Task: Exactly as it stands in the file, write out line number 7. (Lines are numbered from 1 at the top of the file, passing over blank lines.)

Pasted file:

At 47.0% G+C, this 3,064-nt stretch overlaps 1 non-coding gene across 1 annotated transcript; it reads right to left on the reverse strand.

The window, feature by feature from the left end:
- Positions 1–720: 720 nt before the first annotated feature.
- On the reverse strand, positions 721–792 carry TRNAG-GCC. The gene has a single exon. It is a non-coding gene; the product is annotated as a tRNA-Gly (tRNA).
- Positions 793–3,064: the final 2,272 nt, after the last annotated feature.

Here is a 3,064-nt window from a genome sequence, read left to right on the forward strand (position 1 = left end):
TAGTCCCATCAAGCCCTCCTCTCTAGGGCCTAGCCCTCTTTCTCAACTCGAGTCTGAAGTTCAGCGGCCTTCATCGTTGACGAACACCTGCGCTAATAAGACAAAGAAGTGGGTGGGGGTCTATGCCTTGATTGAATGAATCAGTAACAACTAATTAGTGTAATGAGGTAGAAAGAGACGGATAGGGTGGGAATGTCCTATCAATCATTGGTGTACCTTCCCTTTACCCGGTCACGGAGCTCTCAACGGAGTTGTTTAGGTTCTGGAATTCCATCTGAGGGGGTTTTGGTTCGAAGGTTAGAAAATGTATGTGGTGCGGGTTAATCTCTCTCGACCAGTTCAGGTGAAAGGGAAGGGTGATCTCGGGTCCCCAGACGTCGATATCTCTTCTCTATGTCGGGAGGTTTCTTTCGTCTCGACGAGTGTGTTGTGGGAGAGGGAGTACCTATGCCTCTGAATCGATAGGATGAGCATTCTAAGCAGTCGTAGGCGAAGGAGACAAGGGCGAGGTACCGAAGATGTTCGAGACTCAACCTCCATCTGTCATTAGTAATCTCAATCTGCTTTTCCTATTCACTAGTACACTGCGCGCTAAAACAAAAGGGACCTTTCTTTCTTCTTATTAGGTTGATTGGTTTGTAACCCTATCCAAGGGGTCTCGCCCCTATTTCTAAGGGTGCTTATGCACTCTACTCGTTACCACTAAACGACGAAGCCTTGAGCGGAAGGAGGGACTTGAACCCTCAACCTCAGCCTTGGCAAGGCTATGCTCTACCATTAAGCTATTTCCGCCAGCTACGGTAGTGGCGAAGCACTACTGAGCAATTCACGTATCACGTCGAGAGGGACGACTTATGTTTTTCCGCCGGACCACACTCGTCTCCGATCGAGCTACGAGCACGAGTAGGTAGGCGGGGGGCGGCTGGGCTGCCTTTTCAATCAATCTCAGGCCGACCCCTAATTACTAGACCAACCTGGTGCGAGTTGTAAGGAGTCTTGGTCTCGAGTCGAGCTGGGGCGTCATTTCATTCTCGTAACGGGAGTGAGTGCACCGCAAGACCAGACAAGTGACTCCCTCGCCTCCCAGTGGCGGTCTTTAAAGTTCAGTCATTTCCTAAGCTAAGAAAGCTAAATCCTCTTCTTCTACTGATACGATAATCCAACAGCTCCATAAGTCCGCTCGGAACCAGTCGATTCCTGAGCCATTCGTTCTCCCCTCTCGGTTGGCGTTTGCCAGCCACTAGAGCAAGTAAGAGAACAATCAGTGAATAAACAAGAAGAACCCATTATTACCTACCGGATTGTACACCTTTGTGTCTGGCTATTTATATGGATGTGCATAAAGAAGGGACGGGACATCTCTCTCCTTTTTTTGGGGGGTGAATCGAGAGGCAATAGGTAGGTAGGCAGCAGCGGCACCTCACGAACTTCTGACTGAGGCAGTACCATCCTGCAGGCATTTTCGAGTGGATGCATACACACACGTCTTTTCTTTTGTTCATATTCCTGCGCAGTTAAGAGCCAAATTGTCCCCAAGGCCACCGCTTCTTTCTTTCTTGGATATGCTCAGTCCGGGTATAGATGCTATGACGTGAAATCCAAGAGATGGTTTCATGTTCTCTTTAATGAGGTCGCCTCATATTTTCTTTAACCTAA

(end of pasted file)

TAGTCCCATCAAGCCCTCCTCTCTAGGGCCTAGCCCTCTTTCTCAACTCGAGTCTGAAGTTCAGCGGCCTTCATCGTTGACGAACACCTGCGCTAATAAGACAAAGAAGTGGGTGGGGGTCTATGCCTTGATTGAATGAATCAGTAACAACTAATTAGTGTAATGAGGTAGAAAGAGACGGATAGGGTGGGAATGTCCTATCAATCATTGGTGTACCTTCCCTTTACCCGGTCACGGAGCTCTCAACGGAGTTGTTTAGGTTCTGGAATTCCATCTGAGGGGGTTTTGGTTCGAAGGTTAGAAAATGTATGTGGTGCGGGTTAATCTCTCTCGACCAGTTCAGGTGAAAGGGAAGGGTGATCTCGGGTCCCCAGACGTCGATATCTCTTCTCTATGTCGGGAGGTTTCTTTCGTCTCGACGAGTGTGTTGTGGGAGAGGGAGTACCTATGCCTCTGAATCGATAGGATGAGCATTCTAAGCAGTCGTAGGCGAAGGAGACAAGGGCGAGGTACCGAAGATGTTCGAGACTCAACCTCCATCTGTCATTAGTAATCTCAATCTGCTTTTCCTATTCACTAGTACACTGCGCGCTAAAACAAAAGGGACCTTTCTTTCTTCTTATTAGGTTGATTGGTTTGTAACCCTATCCAAGGGGTCTCGCCCCTATTTCTAAGGGTGCTTATGCACTCTACTCGTTACCACTAAACGACGAAGCCTTGAGCGGAAGGAGGGACTTGAACCCTCAACCTCAGCCTTGGCAAGGCTATGCTCTACCATTAAGCTATTTCCGCCAGCTACGGTAGTGGCGAAGCACTACTGAGCAATTCACGTATCACGTCGAGAGGGACGACTTATGTTTTTCCGCCGGACCACACTCGTCTCCGATCGAGCTACGAGCACGAGTAGGTAGGCGGGGGGCGGCTGGGCTGCCTTTTCAATCAATCTCAGGCCGACCCCTAATTACTAGACCAACCTGGTGCGAGTTGTAAGGAGTCTTGGTCTCGAGTCGAGCTGGGGCGTCATTTCATTCTCGTAACGGGAGTGAGTGCACCGCAAGACCAGACAAGTGACTCCCTCGCCTCCCAGTGGCGGTCTTTAAAGTTCAGTCATTTCCTAAGCTAAGAAAGCTAAATCCTCTTCTTCTACTGATACGATAATCCAACAGCTCCATAAGTCCGCTCGGAACCAGTCGATTCCTGAGCCATTCGTTCTCCCCTCTCGGTTGGCGTTTGCCAGCCACTAGAGCAAGTAAGAGAACAATCAGTGAATAAACAAGAAGAACCCATTATTACCTACCGGATTGTACACCTTTGTGTCTGGCTATTTATATGGATGTGCATAAAGAAGGGACGGGACATCTCTCTCCTTTTTTTGGGGGGTGAATCGAGAGGCAATAGGTAGGTAGGCAGCAGCGGCACCTCACGAACTTCTGACTGAGGCAGTACCATCCTGCAGGCATTTTCGAGTGGATGCATACACACACGTCTTTTCTTTTGTTCATATTCCTGCGCAGTTAAGAGCCAAATTGTCCCCAAGGCCACCGCTTCTTTCTTTCTTGGATATGCTCAGTCCGGGTATAGATGCTATGACGTGAAATCCAAGAGATGGTTTCATGTTCTCTTTAATGAGGTCGCCTCATATTTTCTTTAACCTAA